By Khalid Abdelaziz
KHARTOUM (Reuters) – A protest in the South Darfur city of Nyala ended in violence on Saturday, with security forces launching tear gas at protesters and firing gunshots, state news agency SUNA and Sudan’s main protest organiser said.
Around 5,000 protesters marched peacefully from the Atash camp for the displaced to a military installation housing the 16th Infantry Division, SUNA said, citing South Darfur’s governor. Sudan has seen frequent protests near military buildings.
The agency said protesters attacked military personnel and tried to seize military vehicles in the town, some 1,100 km southwest of Khartoum.
However the Sudanese Professionals’ Association (SPA), which spearheaded protests that led to the ouster of president Omar al-Bashir last month, said the protesters were peaceful, and made no mention of casualties.
South Darfur Governor Hashim Khalid Mahmoud said four military and Rapid Support Forces personnel were injured, SUNA reported. He said the joint forces fired live ammunition into the air and used tear gas, but said no demonstrators were hurt.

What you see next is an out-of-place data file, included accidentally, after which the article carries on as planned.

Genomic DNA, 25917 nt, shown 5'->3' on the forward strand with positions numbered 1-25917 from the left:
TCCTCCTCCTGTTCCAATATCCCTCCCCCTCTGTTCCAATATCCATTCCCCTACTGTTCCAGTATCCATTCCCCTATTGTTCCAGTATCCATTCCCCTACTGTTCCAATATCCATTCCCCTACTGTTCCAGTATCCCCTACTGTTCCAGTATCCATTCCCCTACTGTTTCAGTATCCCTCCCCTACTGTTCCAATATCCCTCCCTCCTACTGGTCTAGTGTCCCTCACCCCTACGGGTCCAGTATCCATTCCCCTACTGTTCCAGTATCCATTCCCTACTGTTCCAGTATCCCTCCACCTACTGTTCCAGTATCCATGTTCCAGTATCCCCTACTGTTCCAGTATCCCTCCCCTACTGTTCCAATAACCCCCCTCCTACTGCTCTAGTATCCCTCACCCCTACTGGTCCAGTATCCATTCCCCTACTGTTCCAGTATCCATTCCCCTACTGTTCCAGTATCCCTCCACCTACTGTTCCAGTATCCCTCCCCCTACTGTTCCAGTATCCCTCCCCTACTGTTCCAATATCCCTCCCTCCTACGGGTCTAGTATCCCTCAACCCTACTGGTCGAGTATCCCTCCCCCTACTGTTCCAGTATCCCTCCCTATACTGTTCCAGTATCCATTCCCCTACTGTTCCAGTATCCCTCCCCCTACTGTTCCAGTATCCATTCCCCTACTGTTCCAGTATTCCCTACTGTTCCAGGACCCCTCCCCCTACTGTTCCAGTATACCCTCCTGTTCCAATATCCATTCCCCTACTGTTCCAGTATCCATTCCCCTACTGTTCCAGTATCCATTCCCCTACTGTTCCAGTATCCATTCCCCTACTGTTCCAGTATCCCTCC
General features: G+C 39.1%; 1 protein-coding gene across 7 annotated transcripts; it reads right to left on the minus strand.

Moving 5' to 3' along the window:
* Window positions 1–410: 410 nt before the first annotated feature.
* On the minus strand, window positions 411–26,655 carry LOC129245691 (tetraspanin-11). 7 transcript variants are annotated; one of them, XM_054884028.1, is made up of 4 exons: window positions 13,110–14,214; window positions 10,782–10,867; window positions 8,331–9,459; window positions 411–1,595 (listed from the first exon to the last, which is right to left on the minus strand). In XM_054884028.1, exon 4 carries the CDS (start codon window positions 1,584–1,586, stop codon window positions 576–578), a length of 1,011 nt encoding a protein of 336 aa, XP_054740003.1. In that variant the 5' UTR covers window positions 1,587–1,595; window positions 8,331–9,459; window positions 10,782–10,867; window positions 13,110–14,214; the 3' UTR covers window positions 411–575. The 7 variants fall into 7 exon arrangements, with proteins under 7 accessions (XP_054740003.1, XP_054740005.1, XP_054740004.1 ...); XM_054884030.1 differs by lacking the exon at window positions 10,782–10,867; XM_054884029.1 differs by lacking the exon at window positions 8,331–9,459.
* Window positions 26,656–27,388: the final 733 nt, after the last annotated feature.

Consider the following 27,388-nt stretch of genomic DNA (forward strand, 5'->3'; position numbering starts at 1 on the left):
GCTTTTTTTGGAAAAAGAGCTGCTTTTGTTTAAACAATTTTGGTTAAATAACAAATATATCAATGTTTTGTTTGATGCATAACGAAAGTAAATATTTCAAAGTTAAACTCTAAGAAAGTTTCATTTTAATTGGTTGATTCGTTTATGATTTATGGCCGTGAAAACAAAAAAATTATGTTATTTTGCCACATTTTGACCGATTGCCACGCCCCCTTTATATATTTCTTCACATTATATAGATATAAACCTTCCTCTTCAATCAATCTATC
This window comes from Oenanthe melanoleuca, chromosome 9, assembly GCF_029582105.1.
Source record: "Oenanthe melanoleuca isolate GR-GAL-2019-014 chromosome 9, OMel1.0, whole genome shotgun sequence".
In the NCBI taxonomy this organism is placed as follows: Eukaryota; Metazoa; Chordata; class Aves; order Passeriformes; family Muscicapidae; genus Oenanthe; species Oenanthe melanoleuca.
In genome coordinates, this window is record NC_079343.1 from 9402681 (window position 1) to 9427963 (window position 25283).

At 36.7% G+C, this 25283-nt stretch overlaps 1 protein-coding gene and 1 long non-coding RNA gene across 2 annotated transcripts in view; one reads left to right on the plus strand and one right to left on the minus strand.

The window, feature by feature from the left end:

The SPA is locked in a standoff with the ruling Transitional Military Council over who will control a proposed joint civilian-military body to oversee the country until elections can be held. Protests have continued in a bid to push the council to cede power to civilians.
The SPA, part of the Declaration of Freedom and Change Forces (DFCF) alliance, called on people across Sudan to take to the streets “in rejection of the practices of the regime in its new version, its security apparatus and its militias, and condemning their attacks on the peaceful rebels in Nyala”.
“Let us go out to the streets and rally at the sit-ins to support our brothers in Nyala, in support of them and their right to recapture their glorious sit-in in front of the 16th Infantry Division,” the SPA said in a statement.
Mahmoud said he would “not allow again the presence of protesters” in front of the military’s general command and the state government building in Nyala.
“They have to choose any other place to sit in,” he said.
A widely circulated video that was shared live on Facebook from inside a hospital in Nyala showed several people with gunshot wounds to the limbs. Reuters could not immediately verify the footage.
(Reporting by Khalid Abdelaziz; Writing by Yousef Saba; Editing by Jan Harvey)